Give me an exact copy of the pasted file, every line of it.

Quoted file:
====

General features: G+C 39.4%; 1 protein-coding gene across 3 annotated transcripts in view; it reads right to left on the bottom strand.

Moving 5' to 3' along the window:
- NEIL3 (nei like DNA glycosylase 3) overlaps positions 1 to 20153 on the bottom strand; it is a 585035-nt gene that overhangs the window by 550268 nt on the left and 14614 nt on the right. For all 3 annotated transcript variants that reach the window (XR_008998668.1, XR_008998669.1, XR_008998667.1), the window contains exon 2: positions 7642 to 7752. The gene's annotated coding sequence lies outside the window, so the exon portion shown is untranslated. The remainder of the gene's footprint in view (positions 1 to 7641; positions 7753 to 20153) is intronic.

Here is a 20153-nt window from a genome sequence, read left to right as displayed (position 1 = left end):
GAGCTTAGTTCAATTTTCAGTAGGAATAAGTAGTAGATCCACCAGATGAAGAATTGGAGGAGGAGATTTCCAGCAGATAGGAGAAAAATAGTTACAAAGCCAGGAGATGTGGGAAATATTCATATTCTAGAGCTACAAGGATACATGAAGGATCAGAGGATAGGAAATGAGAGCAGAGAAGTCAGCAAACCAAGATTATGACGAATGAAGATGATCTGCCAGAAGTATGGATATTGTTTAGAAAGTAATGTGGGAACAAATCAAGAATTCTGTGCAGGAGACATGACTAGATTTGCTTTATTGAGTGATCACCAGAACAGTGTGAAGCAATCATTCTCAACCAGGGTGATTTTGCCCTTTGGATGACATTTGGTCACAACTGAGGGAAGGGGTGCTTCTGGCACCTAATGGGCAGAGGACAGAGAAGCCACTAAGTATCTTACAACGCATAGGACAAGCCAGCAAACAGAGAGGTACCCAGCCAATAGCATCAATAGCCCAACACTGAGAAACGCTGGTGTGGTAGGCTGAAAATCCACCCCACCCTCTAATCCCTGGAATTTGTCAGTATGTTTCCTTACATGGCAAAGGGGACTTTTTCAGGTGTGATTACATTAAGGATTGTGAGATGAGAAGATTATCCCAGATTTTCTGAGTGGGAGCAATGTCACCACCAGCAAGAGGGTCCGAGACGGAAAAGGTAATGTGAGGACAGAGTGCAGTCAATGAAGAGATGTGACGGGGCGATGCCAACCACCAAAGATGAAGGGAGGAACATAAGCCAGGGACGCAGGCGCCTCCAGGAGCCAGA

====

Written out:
General features: G+C 39.4%; 1 protein-coding gene across 3 annotated transcripts in view; it reads right to left on the bottom strand.

Moving 5' to 3' along the window:
- NEIL3 (nei like DNA glycosylase 3) overlaps positions 1 to 20153 on the bottom strand; it is a 585035-nt gene that overhangs the window by 550268 nt on the left and 14614 nt on the right. For all 3 annotated transcript variants that reach the window (XR_008998668.1, XR_008998669.1, XR_008998667.1), the window contains exon 2: positions 7642 to 7752. The gene's annotated coding sequence lies outside the window, so the exon portion shown is untranslated. The remainder of the gene's footprint in view (positions 1 to 7641; positions 7753 to 20153) is intronic.

Here is a 20153-nt window from a genome sequence, read left to right as displayed (position 1 = left end):
GAGCTTAGTTCAATTTTCAGTAGGAATAAGTAGTAGATCCACCAGATGAAGAATTGGAGGAGGAGATTTCCAGCAGATAGGAGAAAAATAGTTACAAAGCCAGGAGATGTGGGAAATATTCATATTCTAGAGCTACAAGGATACATGAAGGATCAGAGGATAGGAAATGAGAGCAGAGAAGTCAGCAAACCAAGATTATGACGAATGAAGATGATCTGCCAGAAGTATGGATATTGTTTAGAAAGTAATGTGGGAACAAATCAAGAATTCTGTGCAGGAGACATGACTAGATTTGCTTTATTGAGTGATCACCAGAACAGTGTGAAGCAATCATTCTCAACCAGGGTGATTTTGCCCTTTGGATGACATTTGGTCACAACTGAGGGAAGGGGTGCTTCTGGCACCTAATGGGCAGAGGACAGAGAAGCCACTAAGTATCTTACAACGCATAGGACAAGCCAGCAAACAGAGAGGTACCCAGCCAATAGCATCAATAGCCCAACACTGAGAAACGCTGGTGTGGTAGGCTGAAAATCCACCCCACCCTCTAATCCCTGGAATTTGTCAGTATGTTTCCTTACATGGCAAAGGGGACTTTTTCAGGTGTGATTACATTAAGGATTGTGAGATGAGAAGATTATCCCAGATTTTCTGAGTGGGAGCAATGTCACCACCAGCAAGAGGGTCCGAGACGGAAAAGGTAATGTGAGGACAGAGTGCAGTCAATGAAGAGATGTGACGGGGCGATGCCAACCACCAAAGATGAAGGGAGGAACATAAGCCAGGGACGCAGGCGCCTCCAGGAGCCAGA